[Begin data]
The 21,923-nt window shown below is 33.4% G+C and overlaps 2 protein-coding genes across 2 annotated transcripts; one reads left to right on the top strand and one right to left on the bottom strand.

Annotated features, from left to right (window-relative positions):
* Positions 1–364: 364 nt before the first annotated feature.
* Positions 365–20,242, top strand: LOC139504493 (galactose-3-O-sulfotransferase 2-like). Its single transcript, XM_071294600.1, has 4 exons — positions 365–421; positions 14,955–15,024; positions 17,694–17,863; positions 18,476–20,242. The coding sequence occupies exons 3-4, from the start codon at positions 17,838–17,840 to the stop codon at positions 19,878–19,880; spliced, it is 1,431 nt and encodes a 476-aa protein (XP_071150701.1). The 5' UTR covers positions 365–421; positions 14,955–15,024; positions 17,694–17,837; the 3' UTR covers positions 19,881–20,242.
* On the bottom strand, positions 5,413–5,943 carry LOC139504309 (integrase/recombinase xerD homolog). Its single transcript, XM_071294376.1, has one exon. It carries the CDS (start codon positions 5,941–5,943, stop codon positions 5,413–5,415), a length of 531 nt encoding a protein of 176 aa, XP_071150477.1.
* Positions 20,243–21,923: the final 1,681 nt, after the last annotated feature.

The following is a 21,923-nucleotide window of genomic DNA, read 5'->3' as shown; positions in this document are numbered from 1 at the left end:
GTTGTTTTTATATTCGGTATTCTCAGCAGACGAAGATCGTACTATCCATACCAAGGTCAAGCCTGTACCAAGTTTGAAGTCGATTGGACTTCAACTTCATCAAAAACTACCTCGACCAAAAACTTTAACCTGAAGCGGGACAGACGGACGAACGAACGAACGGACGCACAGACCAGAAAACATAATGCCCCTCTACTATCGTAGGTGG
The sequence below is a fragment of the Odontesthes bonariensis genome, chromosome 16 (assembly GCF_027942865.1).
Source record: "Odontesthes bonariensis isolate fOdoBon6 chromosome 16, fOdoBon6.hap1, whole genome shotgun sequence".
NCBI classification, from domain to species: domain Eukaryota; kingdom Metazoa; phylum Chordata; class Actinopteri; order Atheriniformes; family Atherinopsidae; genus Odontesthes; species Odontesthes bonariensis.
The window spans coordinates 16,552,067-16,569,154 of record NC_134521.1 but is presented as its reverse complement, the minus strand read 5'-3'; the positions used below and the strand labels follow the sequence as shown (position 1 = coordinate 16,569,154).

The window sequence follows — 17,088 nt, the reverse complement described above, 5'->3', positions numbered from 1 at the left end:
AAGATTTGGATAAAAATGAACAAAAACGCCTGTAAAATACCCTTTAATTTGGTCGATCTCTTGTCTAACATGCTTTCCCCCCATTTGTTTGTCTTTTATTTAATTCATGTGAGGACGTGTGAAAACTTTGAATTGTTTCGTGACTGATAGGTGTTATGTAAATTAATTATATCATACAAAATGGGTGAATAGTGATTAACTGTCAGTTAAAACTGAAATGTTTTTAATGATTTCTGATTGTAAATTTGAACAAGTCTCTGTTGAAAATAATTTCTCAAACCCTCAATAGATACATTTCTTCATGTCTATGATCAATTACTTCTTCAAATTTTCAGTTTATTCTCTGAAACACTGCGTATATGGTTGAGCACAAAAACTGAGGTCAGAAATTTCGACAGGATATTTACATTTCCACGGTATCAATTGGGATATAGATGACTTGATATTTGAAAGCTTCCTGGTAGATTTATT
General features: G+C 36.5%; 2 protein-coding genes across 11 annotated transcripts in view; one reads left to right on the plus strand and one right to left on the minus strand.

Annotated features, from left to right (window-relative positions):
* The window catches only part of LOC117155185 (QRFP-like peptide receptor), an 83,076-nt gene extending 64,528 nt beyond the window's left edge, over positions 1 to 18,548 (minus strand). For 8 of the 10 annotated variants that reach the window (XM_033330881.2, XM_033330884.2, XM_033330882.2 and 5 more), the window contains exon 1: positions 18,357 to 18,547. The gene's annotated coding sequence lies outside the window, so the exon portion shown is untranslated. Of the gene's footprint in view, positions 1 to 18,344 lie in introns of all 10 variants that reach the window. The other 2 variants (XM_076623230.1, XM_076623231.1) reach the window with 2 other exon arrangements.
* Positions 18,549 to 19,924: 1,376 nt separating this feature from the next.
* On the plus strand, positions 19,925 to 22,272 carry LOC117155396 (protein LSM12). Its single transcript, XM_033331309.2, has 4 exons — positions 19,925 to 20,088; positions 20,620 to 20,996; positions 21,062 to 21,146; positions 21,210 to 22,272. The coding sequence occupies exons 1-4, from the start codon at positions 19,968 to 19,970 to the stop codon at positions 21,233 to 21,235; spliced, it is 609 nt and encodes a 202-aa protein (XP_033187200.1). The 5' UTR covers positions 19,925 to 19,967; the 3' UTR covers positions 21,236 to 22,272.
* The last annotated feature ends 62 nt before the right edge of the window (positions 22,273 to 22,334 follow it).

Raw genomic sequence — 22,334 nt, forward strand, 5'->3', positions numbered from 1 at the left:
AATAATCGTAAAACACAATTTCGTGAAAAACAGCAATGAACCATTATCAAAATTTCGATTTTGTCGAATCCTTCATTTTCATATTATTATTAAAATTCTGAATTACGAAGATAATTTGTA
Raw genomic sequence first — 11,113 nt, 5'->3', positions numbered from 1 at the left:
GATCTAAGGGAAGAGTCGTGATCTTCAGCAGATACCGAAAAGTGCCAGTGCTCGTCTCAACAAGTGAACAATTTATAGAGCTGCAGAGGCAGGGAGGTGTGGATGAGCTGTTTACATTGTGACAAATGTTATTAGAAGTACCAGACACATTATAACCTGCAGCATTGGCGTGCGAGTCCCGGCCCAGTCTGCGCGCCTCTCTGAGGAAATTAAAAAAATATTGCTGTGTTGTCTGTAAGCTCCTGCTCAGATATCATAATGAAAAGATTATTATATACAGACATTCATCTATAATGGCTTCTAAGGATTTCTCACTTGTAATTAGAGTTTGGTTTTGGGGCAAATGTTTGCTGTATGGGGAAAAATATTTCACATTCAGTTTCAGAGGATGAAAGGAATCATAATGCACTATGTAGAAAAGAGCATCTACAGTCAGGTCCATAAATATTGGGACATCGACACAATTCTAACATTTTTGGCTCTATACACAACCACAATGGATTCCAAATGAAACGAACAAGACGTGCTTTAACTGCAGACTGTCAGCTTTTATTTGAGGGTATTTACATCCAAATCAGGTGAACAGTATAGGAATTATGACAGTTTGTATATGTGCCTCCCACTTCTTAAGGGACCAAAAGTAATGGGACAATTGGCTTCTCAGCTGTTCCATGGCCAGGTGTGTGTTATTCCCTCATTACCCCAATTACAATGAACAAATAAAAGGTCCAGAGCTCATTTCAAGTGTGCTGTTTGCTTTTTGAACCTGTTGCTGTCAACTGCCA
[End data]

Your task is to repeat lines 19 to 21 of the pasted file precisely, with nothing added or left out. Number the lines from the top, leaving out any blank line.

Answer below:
* On the plus strand, positions 19,925 to 22,272 carry LOC117155396 (protein LSM12). Its single transcript, XM_033331309.2, has 4 exons — positions 19,925 to 20,088; positions 20,620 to 20,996; positions 21,062 to 21,146; positions 21,210 to 22,272. The coding sequence occupies exons 1-4, from the start codon at positions 19,968 to 19,970 to the stop codon at positions 21,233 to 21,235; spliced, it is 609 nt and encodes a 202-aa protein (XP_033187200.1). The 5' UTR covers positions 19,925 to 19,967; the 3' UTR covers positions 21,236 to 22,272.
* The last annotated feature ends 62 nt before the right edge of the window (positions 22,273 to 22,334 follow it).

Raw genomic sequence — 22,334 nt, forward strand, 5'->3', positions numbered from 1 at the left: